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Safeguarding Your Future
Aerospace and defense professionals protect the country and the future in myriad ways.
With the economy heating up in the U.S. and the country’s role in global politics in the spotlight, the aerospace and defense industry is sure to offer many excellent career opportunities for STEM professionals.
According to AeroWeb, a leading aerospace and defense market intelligence website that’s used by the U.S. military and Department of Defense - among others - the 20 publicly traded companies in its index employed approximately 1,313,060,252 people, including STEM professionals, in 2016.
A study done by Stanford University indicates there were 51 U.S. defense companies, and the three largest defense companies in the world, employing 400,000 people, were in the U.S.
These numbers demonstrate the possibilities that exist within aerospace and defense. For more insights read what the four STEM professionals profiled here have to say about this industry and their careers within it.
Engineering & Finance Degrees Spell Success for Chase at Orbital ATK
With a bachelor’s degree in mechanical engineering earned in 2011 and an MBA earned in 2016, Teran Nicole Chase, who’s currently a principal finance analyst at Orbital ATK, knew what she wanted to do.
“My ideal job was to work at an engineering company, but to be on the business side of it,” she explains.
Orbital ATK, with headquarters in Dulles, VA, and a reputation as a global leader in aerospace and defense technologies that designs, builds and delivers space, defense and aviation-related systems, was the perfect solution for her.
She came to Orbital ATK through “a professional contact of my sister’s,” who told her sister about a job opening in the finance area of the company. “My sister forwarded all of the information.”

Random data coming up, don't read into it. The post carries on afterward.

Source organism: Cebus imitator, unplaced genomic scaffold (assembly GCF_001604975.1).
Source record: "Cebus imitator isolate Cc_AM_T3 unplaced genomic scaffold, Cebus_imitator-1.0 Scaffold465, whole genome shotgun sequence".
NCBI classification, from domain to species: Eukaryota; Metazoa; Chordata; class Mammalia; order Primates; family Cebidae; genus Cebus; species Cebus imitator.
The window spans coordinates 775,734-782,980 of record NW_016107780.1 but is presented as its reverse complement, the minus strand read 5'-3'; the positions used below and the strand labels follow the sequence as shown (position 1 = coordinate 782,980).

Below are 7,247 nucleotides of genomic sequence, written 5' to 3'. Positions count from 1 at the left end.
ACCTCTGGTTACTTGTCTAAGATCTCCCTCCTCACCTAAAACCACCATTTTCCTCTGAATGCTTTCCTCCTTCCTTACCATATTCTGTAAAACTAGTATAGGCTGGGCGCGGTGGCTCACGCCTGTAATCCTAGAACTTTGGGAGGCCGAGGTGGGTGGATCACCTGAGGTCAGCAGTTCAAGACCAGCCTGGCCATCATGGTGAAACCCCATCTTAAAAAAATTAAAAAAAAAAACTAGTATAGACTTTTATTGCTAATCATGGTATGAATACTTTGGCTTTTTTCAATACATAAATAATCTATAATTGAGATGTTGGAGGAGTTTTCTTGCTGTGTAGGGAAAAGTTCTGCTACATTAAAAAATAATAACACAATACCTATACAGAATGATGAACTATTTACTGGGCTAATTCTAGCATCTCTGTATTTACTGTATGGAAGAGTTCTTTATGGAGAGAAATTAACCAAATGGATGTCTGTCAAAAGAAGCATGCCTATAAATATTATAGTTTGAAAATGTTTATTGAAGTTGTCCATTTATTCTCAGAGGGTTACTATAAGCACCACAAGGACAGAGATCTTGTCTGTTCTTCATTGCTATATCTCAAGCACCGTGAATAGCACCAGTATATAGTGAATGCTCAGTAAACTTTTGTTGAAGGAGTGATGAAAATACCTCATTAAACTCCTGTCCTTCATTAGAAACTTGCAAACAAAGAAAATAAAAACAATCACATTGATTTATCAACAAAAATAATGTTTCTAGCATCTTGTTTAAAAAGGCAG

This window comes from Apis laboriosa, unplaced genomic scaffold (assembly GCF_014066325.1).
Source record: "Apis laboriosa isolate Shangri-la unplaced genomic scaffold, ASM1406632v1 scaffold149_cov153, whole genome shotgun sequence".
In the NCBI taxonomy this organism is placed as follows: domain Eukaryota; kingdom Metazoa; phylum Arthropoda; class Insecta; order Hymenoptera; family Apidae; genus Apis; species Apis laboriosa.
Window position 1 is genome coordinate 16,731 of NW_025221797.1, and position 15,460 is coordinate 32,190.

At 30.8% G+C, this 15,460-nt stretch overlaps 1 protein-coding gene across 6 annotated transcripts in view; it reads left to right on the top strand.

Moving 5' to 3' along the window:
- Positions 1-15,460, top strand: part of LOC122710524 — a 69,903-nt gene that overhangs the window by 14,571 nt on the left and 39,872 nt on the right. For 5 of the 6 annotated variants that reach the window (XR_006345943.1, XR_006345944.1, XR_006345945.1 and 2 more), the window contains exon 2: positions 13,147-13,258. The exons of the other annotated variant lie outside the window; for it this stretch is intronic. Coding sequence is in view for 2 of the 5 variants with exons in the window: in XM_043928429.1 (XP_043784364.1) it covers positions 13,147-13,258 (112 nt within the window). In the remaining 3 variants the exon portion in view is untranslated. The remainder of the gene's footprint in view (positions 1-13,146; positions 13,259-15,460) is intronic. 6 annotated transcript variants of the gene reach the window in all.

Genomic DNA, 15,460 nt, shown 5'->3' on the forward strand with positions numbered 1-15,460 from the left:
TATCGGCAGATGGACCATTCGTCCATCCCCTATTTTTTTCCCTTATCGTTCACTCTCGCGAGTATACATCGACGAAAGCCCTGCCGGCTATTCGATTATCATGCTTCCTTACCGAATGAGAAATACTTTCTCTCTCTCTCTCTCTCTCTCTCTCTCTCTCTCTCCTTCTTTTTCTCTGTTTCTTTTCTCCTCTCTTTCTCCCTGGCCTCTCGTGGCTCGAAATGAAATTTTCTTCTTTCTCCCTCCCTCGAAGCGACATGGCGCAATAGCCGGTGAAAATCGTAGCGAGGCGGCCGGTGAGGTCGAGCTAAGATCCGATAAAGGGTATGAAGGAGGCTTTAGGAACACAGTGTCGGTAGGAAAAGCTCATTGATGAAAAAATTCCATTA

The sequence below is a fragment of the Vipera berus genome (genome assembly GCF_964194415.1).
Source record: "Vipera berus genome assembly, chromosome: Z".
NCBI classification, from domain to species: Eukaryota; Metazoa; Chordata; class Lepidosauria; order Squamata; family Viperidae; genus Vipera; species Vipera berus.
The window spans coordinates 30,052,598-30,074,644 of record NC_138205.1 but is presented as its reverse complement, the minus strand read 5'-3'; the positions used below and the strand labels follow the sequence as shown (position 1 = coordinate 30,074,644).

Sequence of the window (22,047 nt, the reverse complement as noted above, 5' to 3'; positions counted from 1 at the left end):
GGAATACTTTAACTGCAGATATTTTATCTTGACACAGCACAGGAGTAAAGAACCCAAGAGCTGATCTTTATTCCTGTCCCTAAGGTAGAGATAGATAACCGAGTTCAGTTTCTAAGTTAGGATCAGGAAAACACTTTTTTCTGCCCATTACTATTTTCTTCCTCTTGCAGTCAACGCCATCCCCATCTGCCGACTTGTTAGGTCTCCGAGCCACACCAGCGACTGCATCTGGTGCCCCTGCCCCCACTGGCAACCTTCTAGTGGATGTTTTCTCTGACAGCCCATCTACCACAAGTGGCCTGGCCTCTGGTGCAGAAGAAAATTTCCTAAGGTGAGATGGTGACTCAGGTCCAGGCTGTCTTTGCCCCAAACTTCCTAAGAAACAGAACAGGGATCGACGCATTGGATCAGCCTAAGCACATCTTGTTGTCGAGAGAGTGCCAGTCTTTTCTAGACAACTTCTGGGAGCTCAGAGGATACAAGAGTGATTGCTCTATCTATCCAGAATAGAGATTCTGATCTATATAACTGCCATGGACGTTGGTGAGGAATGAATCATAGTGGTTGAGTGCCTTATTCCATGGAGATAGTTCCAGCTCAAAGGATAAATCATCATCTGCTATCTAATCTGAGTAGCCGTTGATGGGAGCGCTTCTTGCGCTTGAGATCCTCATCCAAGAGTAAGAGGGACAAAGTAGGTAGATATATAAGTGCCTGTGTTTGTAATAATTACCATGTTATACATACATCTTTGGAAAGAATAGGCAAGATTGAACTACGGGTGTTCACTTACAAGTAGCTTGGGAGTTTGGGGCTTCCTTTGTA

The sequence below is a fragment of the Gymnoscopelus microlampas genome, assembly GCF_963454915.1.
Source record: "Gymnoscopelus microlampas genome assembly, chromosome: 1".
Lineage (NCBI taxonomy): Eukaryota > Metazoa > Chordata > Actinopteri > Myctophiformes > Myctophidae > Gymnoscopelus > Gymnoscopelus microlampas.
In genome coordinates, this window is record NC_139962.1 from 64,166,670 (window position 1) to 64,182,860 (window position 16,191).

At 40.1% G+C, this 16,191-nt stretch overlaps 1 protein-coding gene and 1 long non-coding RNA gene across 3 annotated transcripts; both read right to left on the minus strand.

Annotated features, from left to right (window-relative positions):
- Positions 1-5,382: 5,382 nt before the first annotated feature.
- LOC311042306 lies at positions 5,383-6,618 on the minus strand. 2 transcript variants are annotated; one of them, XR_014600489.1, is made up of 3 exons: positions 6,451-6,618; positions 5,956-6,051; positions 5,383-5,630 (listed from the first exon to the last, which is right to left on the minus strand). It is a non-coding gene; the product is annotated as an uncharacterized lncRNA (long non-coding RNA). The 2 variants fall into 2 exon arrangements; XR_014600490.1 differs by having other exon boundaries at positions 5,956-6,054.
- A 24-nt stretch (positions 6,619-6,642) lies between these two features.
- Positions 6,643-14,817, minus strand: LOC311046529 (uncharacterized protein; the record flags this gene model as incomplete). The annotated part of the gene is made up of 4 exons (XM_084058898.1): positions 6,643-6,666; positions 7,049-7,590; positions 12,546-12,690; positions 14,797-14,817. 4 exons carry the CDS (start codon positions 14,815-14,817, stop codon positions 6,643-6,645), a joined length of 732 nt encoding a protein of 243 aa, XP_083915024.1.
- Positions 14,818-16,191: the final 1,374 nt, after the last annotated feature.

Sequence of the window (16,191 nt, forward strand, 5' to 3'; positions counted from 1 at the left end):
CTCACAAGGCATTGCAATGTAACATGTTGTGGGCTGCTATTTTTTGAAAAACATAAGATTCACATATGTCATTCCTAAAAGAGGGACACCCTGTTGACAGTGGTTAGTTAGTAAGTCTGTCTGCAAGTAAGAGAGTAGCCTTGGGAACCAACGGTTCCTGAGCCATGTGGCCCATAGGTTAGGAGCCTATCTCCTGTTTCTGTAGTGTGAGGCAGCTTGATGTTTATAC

The rest, as they say, is history. Chase came on board at Orbital ATK in June 2016.
She’d had prior experience as a test engineer at a packaging company before coming to Orbital ATK. Although the companies are in unrelated fields, Chase says, “similar testing was required for the packaging as we do with launch vehicle parts, such as shock, environmental and vibration testing.”
But aerospace and defense is where the latest, cutting-edge technology exists, so that’s where her interest lay. She adds that an aerospace and defense career gives you a sense of fulfillment because you’re working on projects that have a direct impact on protecting your nation.
Initially, Chase was hired as an associate finance analyst, a temporary position, where she provided pricing support for proposals and requests from existing programs, and created a process to update specific estimating system items. She remembers that her responsibilities remained relatively the same when she was hired full-time. When she was promoted into a senior finance analyst role, she began to have responsibilities that included “pricing support for larger proposals with business development, as well as Orbital ATK’s Next Generation Launch system, which is the largest rocket we’ve built to date.”
In her current position as a principal finance analyst, she provides cost volume lead support for business development, continued support for proposals from on-going programs, and does regular maintenance activities for cost-estimating systems.
In addition to attending seminars related to her department on a periodic basis, Chase has also received training specific to finance and cost estimating, and was part of a finance mentor program.
To get the next generation interested in STEM fields, Orbital has a large, hands-on interactive STEM exhibit requiring the support of many engineers. Chase is an active volunteer of Orbital’s STEM outreach program. She’s also been a member of the National Society of Black Engineers (NSBE) since she was an undergraduate.